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Ottis Gibson said West Indies will be keen to avoid a clean sweep, when they face England in the final match of their series of three One-day Internationals on Friday at Headingley-Carnegie here. The Windies coach said his side were a group of proud players and would not want to lose all the matches in the series, so he expected them to play impressively to defy the previous results.
The visitors trail 0-2 in the series, following a 114-run defeat under the Duckworth-Lewis Method in the first ODI last Saturday at the Ageas Bowl in Southampton and an eight-wicket loss in the second ODI at the Kia Oval in London.
"We're playing cricket in England against a very good English side," said Gibson. "We keep saying, on paper, we have the makings of a great side with Chris coming back, Dwayne Bravo and Kieron Pollard, with the form those guys had in the IPL."
He added: "But it's difficult to put into words how things shaped up so far in the series. We've shown that we can play, but England have just been that little step ahead of us all the time."
Gibson said West Indies will be looking to find the right balance for the final game, as they try to restrict England's batting, which has flourished in the previous two matches.
"It's difficult with the make-up of the side â€“ with so many all-rounders in â€“ and trying to fit them all in," he said. "You look at it and you might think you've got all the bases covered...With us, this [structure] has proven to be successful in the past â€“ and the all-rounders have managed to get through a few overs."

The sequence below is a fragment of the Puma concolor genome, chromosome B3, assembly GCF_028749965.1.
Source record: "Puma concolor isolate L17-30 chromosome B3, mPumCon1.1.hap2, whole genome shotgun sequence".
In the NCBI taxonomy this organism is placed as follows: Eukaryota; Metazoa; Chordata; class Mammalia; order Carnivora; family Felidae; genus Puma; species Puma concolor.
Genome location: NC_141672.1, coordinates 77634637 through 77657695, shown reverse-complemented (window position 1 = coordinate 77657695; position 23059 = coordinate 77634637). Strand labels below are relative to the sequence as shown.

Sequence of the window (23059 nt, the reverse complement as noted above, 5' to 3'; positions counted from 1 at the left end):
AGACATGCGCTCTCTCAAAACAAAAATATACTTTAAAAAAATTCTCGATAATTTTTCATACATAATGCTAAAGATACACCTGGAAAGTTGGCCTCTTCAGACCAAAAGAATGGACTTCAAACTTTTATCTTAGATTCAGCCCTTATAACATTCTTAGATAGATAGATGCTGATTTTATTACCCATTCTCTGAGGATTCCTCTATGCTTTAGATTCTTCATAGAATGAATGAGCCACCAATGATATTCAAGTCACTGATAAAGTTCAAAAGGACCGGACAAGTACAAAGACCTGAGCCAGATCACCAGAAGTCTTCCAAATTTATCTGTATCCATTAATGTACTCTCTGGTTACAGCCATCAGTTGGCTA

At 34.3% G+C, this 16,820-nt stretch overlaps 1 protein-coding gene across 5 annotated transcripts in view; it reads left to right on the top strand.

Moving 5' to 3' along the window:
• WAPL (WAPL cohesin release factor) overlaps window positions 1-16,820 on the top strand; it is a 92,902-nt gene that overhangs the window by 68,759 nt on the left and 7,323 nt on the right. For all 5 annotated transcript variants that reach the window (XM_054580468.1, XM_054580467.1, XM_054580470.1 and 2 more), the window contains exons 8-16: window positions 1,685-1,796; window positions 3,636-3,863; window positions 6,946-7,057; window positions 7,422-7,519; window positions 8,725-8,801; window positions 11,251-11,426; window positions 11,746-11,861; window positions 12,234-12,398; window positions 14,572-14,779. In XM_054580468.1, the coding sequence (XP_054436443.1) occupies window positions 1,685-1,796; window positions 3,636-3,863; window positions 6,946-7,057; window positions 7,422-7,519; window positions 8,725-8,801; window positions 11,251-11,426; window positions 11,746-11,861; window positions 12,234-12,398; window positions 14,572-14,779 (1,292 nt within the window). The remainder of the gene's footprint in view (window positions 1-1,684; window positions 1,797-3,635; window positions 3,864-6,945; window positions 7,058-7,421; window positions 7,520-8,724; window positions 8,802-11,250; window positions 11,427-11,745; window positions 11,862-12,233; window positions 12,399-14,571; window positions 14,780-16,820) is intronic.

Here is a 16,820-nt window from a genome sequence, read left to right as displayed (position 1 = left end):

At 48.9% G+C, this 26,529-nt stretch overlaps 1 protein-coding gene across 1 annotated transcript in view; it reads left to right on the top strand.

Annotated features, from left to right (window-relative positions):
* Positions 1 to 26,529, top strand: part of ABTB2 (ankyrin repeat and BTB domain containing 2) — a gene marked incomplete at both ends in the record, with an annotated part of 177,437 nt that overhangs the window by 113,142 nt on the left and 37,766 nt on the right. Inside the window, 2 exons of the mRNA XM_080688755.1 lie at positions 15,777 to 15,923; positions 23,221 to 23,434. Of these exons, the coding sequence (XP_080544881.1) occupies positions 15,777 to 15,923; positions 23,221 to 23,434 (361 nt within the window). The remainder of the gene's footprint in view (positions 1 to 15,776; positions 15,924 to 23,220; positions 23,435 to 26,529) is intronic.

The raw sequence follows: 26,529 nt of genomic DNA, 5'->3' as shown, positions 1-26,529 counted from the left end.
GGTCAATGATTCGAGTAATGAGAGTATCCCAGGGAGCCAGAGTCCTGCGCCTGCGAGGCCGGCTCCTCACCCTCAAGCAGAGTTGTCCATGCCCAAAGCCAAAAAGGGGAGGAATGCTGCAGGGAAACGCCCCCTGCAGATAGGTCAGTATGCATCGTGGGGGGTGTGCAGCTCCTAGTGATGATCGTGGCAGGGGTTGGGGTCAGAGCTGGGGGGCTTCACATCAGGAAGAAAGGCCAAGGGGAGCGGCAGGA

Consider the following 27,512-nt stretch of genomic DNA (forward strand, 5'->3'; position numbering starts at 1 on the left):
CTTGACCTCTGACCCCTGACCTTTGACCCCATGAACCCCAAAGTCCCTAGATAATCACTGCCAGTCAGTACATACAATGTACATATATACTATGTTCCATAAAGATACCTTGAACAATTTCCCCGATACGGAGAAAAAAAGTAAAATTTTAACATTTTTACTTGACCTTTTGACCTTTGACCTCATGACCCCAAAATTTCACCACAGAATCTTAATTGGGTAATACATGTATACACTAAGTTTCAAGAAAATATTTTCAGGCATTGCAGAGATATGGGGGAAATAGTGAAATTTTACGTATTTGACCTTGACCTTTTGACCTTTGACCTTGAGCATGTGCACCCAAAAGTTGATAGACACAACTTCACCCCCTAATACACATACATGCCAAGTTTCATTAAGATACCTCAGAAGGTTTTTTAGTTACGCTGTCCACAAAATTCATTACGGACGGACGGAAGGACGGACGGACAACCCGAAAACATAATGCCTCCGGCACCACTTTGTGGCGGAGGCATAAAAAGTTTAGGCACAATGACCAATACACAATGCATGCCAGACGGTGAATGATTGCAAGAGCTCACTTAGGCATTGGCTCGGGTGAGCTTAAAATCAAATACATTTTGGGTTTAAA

He said: "But I agree to a point that England have got four or five specialist bowlers. They've got specialist batsmen, they've got a keeper and then they've got specialist bowlers and everyone knows their role."
Gibson said England have used home advantage in the series wisely, but it was up to his side to understand home team's tactics and find ways of counteracting them.
"They have a pretty clear strategy of playing four fast bowlers â€“ and they are banging the ball hard into the pitch â€“ and a number of our guys have got out playing shots against the short ball," he said.
"They have a clear strategy and it is something at which we have to look and come up with a way how we are going to play against it.
"We can't let the same thing happen game-after-game. It is one of the things we have discussed and we will try to rectify."
West Indies were restricted to indoor training on the eve of the match, as heavy rains drenched the match venue and kept the covers on the field throughout the day.
More rain was forecast in the weather outlook for match day. Interestingly, two years ago, when West Indies were previously in Leeds, the match was abandoned without a ball being bowled, following torrential overnight rain.